A History of English Law, Volume 6

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Page 361 - For Books are not absolutely dead things, but do contain a potency of life in them to be as active as that soul was whose progeny they are; nay, they do preserve as in a vial the purest efficacy and extraction of that living intellect that bred them.
Page 281 - It is a partnership in all science ; a partnership in all art; a partnership in every virtue and in all perfection. As the ends of such a partnership cannot be obtained in many generations, it becomes a partnership not only between those who are living, but between those who are living, those who are dead, and those who are to be born.
Page 675 - June (1677) all declarations or creations of trusts or confidences of any lands, tenements, or hereditaments, shall be manifested and proved by some writing signed by the party who is by law enabled to declare such trust, or by his last will in writing, or else they shall be utterly void and of none effect.
Page 360 - I deny not, but that it is of greatest concernment in the church and commonwealth, to have a vigilant eye how books demean themselves as well as men; and thereafter to confine, imprison, and do sharpest justice on them as malefactors...
Page 386 - Evidence, therefore, of the agreement cannot be received without the writing or secondary evidence of its contents : 1. An agreement that by its terms is not to be performed within a year from the making thereof ; 2.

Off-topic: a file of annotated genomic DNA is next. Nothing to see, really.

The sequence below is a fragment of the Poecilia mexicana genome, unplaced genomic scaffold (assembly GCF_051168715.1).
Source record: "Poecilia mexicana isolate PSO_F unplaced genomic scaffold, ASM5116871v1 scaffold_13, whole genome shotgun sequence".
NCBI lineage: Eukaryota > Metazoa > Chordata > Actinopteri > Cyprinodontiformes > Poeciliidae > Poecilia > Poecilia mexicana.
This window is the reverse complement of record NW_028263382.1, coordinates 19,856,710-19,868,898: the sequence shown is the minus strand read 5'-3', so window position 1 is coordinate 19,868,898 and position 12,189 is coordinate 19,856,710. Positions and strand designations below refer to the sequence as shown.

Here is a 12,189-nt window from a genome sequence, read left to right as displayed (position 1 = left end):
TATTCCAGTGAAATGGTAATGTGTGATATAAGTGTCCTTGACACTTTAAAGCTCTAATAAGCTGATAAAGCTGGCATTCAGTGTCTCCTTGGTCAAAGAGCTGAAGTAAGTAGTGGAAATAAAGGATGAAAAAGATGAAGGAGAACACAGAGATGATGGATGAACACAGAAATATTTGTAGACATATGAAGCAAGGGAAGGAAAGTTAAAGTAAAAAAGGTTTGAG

Page 167 - I, AB, do declare that it is not lawful upon any pretence whatsoever to take arms against the king, and that I do abhor that traitorous position of taking arms by his authority against his person or against those that are commissioned by him...
Page 371 - Methinks I see in my mind a noble and puissant nation rousing herself like a strong man after sleep, and shaking her invincible locks : methinks I see her as an eagle, mewing her mighty youth, and kindling her undazzled eyes at the full mid-day beam...
Page 266 - To say that corrupt officers are appointed to administer affairs, is certainly a reflection on the government. If people should not be called to account for possessing the people with an ill opinion of the government, no government can subsist. For it is very necessary for all governments that the people should have a good opinion of it...
Page 296 - law of Nature,' lex naturalis, is a precept or general rule found out by reason by which a man is forbidden to do that which is destructive of his life or taketh away the means of preserving the same, and to omit that by which he thinketh it may be best preserved.
Page 232 - That excessive bail ought not to be required, nor excessive fines imposed, nor cruel and unusual punishments inflicted; 11. That jurors ought to be duly impanelled and returned, and jurors which pass upon men in trials for high treason ought to be freeholders; 12. That all grants and promises of fines and forfeitures of particular persons before conviction are illegal and void; 13.

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